Go to the Globe and Mail homepage

Jump to main navigationJump to main content

(Thinkstock)
(Thinkstock)

Green coffee bean extract: Does it really help you lose weight? Add to ...

It’s being heralded as a revolutionary new weight-loss product that can melt pounds without the need for diet or exercise.

Although it clearly sounds too good to be true, green coffee bean extract is flying off shelves at natural food stores and is in high demand online.

“It’s among the top sellers right now,” said Stacey-Anne Bistak, who works at Noah’s Natural Foods in Toronto. “We’ve had a steady run on it.”

More Related to this Story

It’s no coincidence green coffee bean extract surged in popularity after being mentioned on The Dr. Oz Show. In September, after being taken to task by critics for calling green coffee bean extract a “miracle” product, Dr. Mehmet Oz conducted his own experiment on the supplement. Using 100 female volunteers, Oz said he found women who took the extract lost an average of two pounds in two weeks. Women who took a placebo lost an average of one pound during those two weeks.

Convinced? You just might want to reserve judgment.

What is it?

Green coffee beans are simply beans that haven’t been roasted. Green coffee beans contain chlorogenic acid, which proponents say slows the release of glucose into the body after a meal, thereby promoting weight loss. When coffee beans are roasted, most of the chlorogenic acid is lost. The extract, made with chlorogenic acid, is converted into a capsule form before being sold to consumers. And it doesn’t come cheap. A month’s supply can cost between $20 and $30.

The claims

Just type “green coffee bean extract” into an Internet search and you’ll be inundated with companies advertising its ability to help you lose weight. Look a little closer and you’ll see that many of those sites reference one particular study to back up their claims. That study, published in the journal Diabetes, Metabolic Syndrome and Obesity, was conducted on eight men and eight women. They were each given a high dose and a low dose of green coffee bean extract, as well as a placebo, in three separate six-week-long experiments. Participants were encouraged to consume a similar number of calories each day during the course of the experiment.

After 22 weeks, or about five months, the researchers found that, on average, participants lost more than 17 pounds.

“It has a significant weight loss” associated with it, according to Dr. Joe Vinson, a professor of chemistry at the University of Scranton in Pennsylvania and lead author of the study.

The catch

Although the study is widely cited as proof green coffee bean extract works, nutrition and obesity experts are concerned over the validity of the results. They highlight several problems with the study, notably the fact it has an odd, unconventional design and that it involved very few people.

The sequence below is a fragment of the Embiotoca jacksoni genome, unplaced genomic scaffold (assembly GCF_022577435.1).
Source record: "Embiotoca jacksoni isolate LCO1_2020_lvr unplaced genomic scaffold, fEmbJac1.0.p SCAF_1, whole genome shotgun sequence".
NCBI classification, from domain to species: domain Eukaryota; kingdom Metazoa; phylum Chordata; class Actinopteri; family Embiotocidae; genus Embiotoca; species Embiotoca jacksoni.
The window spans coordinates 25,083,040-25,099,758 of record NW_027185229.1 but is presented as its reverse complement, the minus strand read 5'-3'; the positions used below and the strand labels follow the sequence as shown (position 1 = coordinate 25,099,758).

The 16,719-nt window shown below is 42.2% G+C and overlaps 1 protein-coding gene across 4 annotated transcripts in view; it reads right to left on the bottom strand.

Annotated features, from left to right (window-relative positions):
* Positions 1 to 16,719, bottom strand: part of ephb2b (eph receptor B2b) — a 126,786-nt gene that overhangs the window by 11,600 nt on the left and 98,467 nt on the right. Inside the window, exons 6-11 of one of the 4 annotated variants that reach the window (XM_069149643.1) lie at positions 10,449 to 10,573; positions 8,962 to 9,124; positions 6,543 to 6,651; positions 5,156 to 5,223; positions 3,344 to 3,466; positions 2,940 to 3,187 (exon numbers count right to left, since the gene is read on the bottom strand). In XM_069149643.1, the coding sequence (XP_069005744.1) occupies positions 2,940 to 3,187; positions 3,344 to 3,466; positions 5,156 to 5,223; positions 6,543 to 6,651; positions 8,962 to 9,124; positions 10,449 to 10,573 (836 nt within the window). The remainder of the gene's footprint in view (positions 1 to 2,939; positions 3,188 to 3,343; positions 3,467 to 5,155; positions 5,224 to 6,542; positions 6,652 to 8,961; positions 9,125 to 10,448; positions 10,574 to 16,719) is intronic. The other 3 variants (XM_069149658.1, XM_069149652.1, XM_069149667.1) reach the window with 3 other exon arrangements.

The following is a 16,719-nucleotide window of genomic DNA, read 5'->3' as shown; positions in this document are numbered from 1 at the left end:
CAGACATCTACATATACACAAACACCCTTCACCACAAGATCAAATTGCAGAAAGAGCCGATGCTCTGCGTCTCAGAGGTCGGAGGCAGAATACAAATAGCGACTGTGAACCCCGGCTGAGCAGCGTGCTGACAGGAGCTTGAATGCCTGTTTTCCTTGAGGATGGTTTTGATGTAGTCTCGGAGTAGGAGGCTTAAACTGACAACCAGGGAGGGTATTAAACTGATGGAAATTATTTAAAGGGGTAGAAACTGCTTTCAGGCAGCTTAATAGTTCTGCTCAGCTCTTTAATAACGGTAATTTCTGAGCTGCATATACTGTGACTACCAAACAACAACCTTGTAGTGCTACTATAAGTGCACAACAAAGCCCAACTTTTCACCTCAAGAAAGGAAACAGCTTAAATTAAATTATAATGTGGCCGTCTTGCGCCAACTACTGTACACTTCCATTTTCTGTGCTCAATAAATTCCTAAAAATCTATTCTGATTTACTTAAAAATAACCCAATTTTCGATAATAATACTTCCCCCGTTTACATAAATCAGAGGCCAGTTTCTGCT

They also point out that study participants lost weight during the placebo phase of the trial, which suggests green coffee bean extract was not responsible for their weight loss. For instance, participants may have felt encouraged to slim down because their weight and diet were monitored as part of the study.

“Clearly there’s nothing magical about it,” said Dr. Arya Sharma, a professor of medicine and chair of obesity research and management at the University of Alberta.

But even if you still want to believe the study results, consider that it says people can lose a significant amount of weight without altering their caloric intake or physical activity levels. It’s impossible.

“Usually when studies break the physical laws of the universe, there’s usually something wrong with the study itself,” said Dr. Yoni Freedhoff, medical director of Ottawa’s Bariatric Medical Institute, who writes Weighty Matters, a popular blog on nutrition issues.

Under “Footnotes” in the study, the authors note that they have “no conflicts of interest in this work.” That doesn’t tell the entire story. Although Vinson is listed as the lead author of the study, he actually didn’t do any of the research. The study was conducted in India. Vinson examined the data and wrote the study paper.

While Vinson notes that the green coffee bean extract used in the study was supplied by Applied Food Sciences Inc., a company based in Texas, he didn’t mention that the company also paid him to write the study.

When asked about this potential conflict of interest, Vinson said that he doesn’t gain financially if the company sells a lot of product and that the journal didn’t require him to disclose the relationship.

But the lack of disclosure is serious because it could be misleading to those who read it, Sharma said.

In the know

Most popular videos »

Highlights

More from The Globe and Mail

Most popular